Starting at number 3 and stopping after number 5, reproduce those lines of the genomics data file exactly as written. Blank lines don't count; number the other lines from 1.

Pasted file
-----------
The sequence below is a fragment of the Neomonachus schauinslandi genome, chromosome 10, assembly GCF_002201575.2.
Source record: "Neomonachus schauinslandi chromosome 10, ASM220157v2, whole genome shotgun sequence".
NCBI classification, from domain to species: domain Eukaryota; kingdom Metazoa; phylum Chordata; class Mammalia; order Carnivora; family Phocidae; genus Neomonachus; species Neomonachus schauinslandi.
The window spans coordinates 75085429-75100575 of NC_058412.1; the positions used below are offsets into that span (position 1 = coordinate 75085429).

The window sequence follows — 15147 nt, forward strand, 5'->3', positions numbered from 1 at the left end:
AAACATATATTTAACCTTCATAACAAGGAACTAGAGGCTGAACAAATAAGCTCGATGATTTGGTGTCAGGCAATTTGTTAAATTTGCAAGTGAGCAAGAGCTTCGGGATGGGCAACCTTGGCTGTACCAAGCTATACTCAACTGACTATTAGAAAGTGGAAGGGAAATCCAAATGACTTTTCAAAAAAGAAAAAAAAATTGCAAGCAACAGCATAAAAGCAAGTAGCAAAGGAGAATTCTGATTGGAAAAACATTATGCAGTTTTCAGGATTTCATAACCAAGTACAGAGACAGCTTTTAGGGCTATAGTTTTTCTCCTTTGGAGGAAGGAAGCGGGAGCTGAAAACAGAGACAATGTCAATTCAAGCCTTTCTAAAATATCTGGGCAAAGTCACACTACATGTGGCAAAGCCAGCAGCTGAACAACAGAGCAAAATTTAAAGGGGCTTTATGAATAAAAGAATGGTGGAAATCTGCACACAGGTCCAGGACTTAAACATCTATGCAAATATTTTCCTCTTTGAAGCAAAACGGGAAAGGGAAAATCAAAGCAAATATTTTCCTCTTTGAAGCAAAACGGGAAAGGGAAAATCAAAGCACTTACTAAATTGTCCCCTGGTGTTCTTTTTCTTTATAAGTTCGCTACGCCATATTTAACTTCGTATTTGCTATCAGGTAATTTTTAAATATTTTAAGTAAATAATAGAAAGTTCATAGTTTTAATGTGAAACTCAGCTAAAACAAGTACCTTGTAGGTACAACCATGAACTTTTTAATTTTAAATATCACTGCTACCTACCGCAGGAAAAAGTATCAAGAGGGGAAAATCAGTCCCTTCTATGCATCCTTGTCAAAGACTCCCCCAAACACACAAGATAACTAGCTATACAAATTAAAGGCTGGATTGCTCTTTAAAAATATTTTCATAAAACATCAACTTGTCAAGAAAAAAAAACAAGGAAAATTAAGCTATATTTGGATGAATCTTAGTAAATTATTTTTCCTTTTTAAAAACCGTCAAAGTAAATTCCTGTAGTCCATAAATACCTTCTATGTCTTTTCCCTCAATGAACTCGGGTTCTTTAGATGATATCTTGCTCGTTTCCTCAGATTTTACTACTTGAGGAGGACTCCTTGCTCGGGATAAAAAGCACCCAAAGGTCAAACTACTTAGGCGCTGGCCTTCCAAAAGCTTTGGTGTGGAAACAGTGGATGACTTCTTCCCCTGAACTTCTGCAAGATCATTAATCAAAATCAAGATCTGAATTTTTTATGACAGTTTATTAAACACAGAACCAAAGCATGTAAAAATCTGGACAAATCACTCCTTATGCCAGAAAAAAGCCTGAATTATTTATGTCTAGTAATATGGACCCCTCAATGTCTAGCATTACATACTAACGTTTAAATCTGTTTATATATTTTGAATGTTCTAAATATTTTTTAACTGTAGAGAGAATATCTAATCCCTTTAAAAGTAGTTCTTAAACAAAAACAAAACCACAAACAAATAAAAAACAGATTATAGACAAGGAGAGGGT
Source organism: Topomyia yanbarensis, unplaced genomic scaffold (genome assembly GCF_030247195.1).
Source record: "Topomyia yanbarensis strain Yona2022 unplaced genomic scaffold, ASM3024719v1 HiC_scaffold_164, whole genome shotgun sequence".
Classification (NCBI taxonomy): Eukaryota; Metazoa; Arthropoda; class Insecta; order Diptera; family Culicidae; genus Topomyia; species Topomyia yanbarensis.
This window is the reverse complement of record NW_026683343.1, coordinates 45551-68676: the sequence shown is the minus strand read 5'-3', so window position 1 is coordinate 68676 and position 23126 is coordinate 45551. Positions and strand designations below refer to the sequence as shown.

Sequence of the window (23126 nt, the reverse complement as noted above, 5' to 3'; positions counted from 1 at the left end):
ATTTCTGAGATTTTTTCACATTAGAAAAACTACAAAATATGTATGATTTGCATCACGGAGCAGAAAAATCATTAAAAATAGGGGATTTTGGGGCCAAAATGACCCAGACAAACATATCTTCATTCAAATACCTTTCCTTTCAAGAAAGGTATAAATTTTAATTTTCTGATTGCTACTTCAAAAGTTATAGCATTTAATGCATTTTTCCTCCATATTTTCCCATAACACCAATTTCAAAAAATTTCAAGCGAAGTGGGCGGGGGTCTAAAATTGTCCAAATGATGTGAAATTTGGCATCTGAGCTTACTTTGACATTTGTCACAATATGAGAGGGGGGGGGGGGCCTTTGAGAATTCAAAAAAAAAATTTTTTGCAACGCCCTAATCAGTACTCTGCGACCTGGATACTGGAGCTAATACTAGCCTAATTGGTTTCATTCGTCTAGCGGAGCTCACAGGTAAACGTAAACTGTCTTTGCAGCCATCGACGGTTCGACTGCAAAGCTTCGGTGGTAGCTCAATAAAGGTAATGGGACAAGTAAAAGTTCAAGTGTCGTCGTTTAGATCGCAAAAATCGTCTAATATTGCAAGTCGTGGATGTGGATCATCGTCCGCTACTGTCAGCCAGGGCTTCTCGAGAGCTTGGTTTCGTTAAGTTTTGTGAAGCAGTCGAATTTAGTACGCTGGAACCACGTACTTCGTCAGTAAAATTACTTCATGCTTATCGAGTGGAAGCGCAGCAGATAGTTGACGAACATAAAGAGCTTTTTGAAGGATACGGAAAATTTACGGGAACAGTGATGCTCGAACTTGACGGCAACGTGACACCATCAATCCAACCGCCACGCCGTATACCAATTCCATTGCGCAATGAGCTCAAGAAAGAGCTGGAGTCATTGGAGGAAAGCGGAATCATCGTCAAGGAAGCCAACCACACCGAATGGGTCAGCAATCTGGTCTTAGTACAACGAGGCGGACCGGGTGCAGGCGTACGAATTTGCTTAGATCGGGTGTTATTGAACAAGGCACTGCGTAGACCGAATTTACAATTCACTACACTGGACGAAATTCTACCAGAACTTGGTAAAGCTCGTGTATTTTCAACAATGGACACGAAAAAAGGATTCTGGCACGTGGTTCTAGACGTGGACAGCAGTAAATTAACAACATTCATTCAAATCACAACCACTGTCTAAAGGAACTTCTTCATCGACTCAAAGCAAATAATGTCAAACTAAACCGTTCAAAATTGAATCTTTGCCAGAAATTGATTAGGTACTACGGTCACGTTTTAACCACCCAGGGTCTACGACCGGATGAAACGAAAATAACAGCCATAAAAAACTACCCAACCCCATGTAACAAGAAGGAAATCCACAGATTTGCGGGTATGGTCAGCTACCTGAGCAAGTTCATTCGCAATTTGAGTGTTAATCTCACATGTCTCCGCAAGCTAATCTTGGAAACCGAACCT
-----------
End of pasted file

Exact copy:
NCBI classification, from domain to species: domain Eukaryota; kingdom Metazoa; phylum Chordata; class Mammalia; order Carnivora; family Phocidae; genus Neomonachus; species Neomonachus schauinslandi.
The window spans coordinates 75085429-75100575 of NC_058412.1; the positions used below are offsets into that span (position 1 = coordinate 75085429).

The window sequence follows — 15147 nt, forward strand, 5'->3', positions numbered from 1 at the left end: